Many shrubs and bushes were festooned with the flowers of tufted vetch which is a European native and has also been introduced to the Americas where it is a weed. The flower heads were several inches long and a rather fetching blue/purple colour. It grows over other plants by shooting out tendrils which grasp stems and provide an anchor for further encroachment. It can grow up to 2m tall and can strangle smaller plants. But the flowers are lovely

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The wild flowers are blooming

A combination of the recent rains and the rising temperatures we’re getting now is creating ideal conditions for wild flowers. Any piece of uncultivated land is starting to bursting forth with flora which in turn is providing food and cover for flies, bees, beetles, butteflies and a plethora of other insect life. Which is also good for the birds, small mammals and other predators, and so on up the food chain. And on top of that it’s lovely to look at. So here’s a selection of flora currently blossoming in my patch of East Anglia:


Ground ivy – Glechoma hederacea

I like ground ivy because it occurs early in the year, first appearing in March, but like many other phenological phenomena it may now be happening earlier. It creeps across the ground, like ivy, forming carpets of blue flowers and with the green and red leaves it adds lots of colour to the undergrowth. It has numerous names and here are a few from the Royal Horticultural Society website: Devils candlestick, creeping charlie, crows guts, wild snakeroot, hens and chickens, gill-go-by-the- street, and my favourite: ale gill.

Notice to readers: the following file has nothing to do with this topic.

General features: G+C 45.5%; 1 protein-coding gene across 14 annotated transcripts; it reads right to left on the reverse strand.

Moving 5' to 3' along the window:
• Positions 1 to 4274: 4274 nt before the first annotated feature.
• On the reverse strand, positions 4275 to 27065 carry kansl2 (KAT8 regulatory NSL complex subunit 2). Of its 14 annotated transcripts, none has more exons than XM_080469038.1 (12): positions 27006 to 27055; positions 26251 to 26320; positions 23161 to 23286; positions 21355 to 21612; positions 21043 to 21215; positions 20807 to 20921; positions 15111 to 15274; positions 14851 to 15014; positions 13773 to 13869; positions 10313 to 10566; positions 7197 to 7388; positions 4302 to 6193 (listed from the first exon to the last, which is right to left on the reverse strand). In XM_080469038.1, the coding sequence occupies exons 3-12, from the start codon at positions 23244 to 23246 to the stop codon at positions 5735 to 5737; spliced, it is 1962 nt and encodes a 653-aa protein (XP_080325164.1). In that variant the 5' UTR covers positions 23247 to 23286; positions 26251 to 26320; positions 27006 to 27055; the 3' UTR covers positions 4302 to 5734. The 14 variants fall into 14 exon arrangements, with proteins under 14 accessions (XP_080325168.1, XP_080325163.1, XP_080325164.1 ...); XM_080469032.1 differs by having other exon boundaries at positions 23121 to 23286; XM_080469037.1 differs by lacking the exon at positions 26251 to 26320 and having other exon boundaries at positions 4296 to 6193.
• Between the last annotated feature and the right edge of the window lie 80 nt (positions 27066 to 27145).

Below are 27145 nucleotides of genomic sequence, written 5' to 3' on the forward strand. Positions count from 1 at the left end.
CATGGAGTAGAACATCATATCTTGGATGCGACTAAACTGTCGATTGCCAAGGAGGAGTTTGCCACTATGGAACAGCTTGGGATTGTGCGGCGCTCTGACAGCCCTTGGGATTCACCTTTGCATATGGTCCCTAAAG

Another creeper which grows across the ground and in hedgerows and which has lovely blue flowers is the periwinkle. There are two types of periwinkle, the lesser (Vinca minor) which may have been introduced to the UK and the greater (Vinca major), which was introduced (both according to my wild flower guide).


The greater periwinkle

I’m a tad confused by this flower because they are meant to have 5 petals but this one only has 4. It is also known as creeping myrtle, cut-finger, flower of death (!), grave myrtle, and sorcerer’s violet, among others.

Sprouting next to this periwinkle flower was a nascent white deadnettle, Lamium album. It normally has white flowers which haven’t yet arrived, but the closed buds are visible below the crown. Everything is very green at the moment because of all the rain and looks beautiful against the red wing cases of the ladybird .


White deadnettle about to burst into bloom


Greater celandine, Chelidonium majus

It is thought the greater celandine is named after the swallow (‘khelidon’ is Greek for swallow) and it’s a member of the poppy family. When the stems are broken they ooze a latex sap which is as yellow as the flowers, and the colour can be as deep as orange. It contains a host of alkaloids which confer therapeutic properties but it can also be toxic. It is also known as cocks foot, sight wort and wart wort as the sap has been applied as a treatment for warts. I’m not sure where ‘sight wort‘ comes from, but if it burns off warts I wouldn’t want it anywhere near my eyes!


Cow parsley – Anthriscus sylvestris

As far as I know cow parsley doesn’t have medicinal properties and according to Wiki it’s not pleasant to eat. But I think the flowers are lovely and they bring back childhood memories of running through the woods in springtime when the cow parsley or ‘keck‘, as it was referred to by my Dad, was as tall as me. There’s nothing quite like a forest floor which is full of cow parsley, in it’s own way it’s as iconic as blue bells. It’s also known as wild chervil and Queen Anne’s Lace.


Beefly – Bombylius major

At the end of my flower finding mission I was looking for a ground ivy flower head and I found this little beauty, and just as I was just about to open the shutter a beefly zoomed in to sip the nectar. Flower pictures can benefit from some insect action and I like beeflies, so this was a highly serendipitous encounter!

Erratum: Maggie from http://www.intouchwithnature.co.uk‘ has pointed out that the last flower with the beefly on is in fact red deadnettle  – not ground ivy. So a big thankyou to Maggie for keeping me honest with my plant identification 🙂